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5c step collet doofer

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  • 5c step collet doofer

    http://www.ebay.co.uk/itm/Hardinge-t...item564543f3ca

    are you suposed to put your own steps in this ..and face off once you have a load of steps you dont use .

    are they any good ?

    all the best.markj

  • #2
    never heard it called a STEP collet. It's a machinable collet. You bore
    whatever you need in it and then re-machine to the next requirement
    when that occurs. We have half a doz with all sorts of weird things
    cut in them. :-) You do have to put spacers in the slits while machining.
    ...lew...

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    • #3
      I have seen some pre-machined step collets (over sized collets with recesses for several different sized objects, bars etc,) but not for the 5C. You could make one out of those blanks.



      Woo hoo 2000 posts.
      The shortest distance between two points is a circle of infinite diameter.

      Bluewater Model Engineering Society at https://sites.google.com/site/bluewatermes/

      Southwestern Ontario. Canada

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      • #4
        Yes, step collets are the ones which exceed the capacity of the collet body. They need a "closer" to work. This is a funnel-looking spindle nose cap. As you draw back the collet, the closer provides the taper to close the collet. The one you link to is a soft faced collet you bore to the size you need. It is not really meant to machine a ton of steps... i.e. sequential diameters for holding various diameters on one collet. I guess you could, but I've never really seen anyone do that with a soft face collet. Some makers offer hardened, finished collets that are like that. You can also find hardened, finished to size step collets. For example, 5C is available in larger sizes such as 2". You need the closer to use them, remember.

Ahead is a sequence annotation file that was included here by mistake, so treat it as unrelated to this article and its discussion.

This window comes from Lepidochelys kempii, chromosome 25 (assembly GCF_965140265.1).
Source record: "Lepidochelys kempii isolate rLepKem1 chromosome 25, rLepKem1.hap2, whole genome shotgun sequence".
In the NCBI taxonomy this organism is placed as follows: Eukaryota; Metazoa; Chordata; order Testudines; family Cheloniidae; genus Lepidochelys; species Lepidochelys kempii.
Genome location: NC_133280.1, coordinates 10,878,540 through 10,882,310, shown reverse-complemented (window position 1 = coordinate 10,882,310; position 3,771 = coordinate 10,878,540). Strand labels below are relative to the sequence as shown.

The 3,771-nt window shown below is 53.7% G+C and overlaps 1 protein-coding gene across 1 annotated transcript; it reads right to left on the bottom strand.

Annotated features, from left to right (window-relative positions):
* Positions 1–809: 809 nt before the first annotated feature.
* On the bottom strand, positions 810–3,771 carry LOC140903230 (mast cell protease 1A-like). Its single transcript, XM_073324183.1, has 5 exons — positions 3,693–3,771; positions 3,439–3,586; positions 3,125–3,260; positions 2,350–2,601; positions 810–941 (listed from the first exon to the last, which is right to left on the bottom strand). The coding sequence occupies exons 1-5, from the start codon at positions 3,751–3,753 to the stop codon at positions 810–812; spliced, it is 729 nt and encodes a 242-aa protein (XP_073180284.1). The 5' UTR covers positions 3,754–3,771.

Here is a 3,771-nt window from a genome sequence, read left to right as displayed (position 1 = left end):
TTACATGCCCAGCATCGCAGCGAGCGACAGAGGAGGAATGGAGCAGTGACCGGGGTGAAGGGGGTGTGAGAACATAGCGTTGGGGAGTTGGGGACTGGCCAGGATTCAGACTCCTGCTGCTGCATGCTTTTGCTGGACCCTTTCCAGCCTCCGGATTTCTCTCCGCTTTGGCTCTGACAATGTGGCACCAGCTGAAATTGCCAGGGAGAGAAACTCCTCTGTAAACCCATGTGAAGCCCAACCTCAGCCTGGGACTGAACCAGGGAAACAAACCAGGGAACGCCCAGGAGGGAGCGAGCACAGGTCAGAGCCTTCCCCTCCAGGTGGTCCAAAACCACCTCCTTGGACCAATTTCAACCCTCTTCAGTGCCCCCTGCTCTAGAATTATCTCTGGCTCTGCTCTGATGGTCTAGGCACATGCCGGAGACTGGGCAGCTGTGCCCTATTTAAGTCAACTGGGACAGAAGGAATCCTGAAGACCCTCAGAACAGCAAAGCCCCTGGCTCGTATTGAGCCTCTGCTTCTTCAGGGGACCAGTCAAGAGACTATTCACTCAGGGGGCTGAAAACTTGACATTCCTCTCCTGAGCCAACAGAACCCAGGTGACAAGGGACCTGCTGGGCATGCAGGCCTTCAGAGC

Last edited by Arthur.Marks; 12-31-2011, 11:28 AM.

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        • #5
          Originally posted by Lew Hartswick
          never heard it called a STEP collet. It's a machinable collet.
          that's what I've always call them. Also pot collets (as I found out googling this wondering if I'd be calling them the wrong thing all this time)

          http://www.royalprod.com/product.cfm?catID=6&id=39

          I've got a bunch, they do what they're supposed to do. You end up over time machining a set of ever small dia or steps. Presumably if they're not all oddball sizes, the collet just becomes part you tooling. In watch makers sizes the steps are already there, can't recall if I've seen a 5C step with the steps pre machined
          in Toronto Ontario - where are you?

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          • #6
            5C "step" (or "clutch") collets come in a couple of different flavors - the one pictured seems to be the type that uses a taper external to the outside of the collet face (Hardinge type), there is another that uses the standard collet taper for closing. The one that uses the outside of the face has a much stronger grip than the other, but sometimes even a loose grip is OK.

            For the Hardinge type they make closers in 2" to 6", the max taper in the holder is usually .375" above the nominal size. Hardinge holders are made to their spindles - 2 3/16-10 threaded and Hardinge Taper; I've also seen closers with D1-3 backs. When I needed one I made a threaded spindle adaptor for my D1-3 spindle, here it is with a 5" closer in it: